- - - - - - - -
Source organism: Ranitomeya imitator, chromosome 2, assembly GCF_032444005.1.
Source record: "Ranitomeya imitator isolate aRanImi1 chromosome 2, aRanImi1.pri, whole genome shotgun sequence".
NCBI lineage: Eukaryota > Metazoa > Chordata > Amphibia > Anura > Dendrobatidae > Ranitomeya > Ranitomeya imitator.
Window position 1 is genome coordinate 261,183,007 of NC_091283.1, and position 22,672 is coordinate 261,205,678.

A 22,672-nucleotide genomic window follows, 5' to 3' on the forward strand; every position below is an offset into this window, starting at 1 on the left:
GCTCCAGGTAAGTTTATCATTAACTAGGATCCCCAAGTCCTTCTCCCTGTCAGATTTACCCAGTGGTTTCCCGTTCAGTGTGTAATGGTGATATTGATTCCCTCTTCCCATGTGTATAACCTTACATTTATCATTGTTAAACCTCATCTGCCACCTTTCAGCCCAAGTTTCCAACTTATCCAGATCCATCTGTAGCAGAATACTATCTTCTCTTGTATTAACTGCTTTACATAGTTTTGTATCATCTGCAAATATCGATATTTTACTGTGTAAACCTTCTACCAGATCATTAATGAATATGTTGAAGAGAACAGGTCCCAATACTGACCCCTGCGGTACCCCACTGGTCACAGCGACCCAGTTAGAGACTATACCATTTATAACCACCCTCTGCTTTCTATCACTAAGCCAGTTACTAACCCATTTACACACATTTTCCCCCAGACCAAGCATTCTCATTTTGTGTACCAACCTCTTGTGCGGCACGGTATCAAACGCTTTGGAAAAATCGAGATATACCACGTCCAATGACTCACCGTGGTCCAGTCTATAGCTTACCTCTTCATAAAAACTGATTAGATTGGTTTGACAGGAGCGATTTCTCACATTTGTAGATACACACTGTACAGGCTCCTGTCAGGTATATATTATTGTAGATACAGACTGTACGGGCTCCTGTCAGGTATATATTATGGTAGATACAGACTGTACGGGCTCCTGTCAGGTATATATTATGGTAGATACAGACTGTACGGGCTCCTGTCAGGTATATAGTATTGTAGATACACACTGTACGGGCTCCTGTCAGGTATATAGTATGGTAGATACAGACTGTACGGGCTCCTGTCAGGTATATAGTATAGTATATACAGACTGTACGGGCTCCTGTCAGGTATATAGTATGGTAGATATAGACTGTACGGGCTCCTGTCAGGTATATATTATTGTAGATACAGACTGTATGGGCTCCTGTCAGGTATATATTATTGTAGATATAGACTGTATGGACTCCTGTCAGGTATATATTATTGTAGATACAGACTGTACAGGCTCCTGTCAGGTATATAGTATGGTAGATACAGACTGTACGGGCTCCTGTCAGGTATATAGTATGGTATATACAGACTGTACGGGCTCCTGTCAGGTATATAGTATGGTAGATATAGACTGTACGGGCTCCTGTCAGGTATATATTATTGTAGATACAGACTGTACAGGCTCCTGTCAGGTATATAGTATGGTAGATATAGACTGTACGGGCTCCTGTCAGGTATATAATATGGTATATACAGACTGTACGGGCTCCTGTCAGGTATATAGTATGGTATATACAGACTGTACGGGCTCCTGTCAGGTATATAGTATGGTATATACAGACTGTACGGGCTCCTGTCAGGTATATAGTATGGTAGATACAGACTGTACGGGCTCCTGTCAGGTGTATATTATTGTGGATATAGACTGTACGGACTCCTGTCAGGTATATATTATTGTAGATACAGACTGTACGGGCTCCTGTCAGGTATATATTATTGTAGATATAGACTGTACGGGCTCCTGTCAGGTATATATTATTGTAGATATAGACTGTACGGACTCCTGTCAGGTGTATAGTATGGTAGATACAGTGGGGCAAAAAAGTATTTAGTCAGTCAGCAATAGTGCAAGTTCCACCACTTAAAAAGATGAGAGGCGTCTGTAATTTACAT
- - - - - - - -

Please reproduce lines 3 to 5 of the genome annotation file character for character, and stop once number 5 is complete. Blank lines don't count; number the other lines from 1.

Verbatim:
NCBI lineage: Eukaryota > Metazoa > Chordata > Amphibia > Anura > Dendrobatidae > Ranitomeya > Ranitomeya imitator.
Window position 1 is genome coordinate 261,183,007 of NC_091283.1, and position 22,672 is coordinate 261,205,678.

A 22,672-nucleotide genomic window follows, 5' to 3' on the forward strand; every position below is an offset into this window, starting at 1 on the left: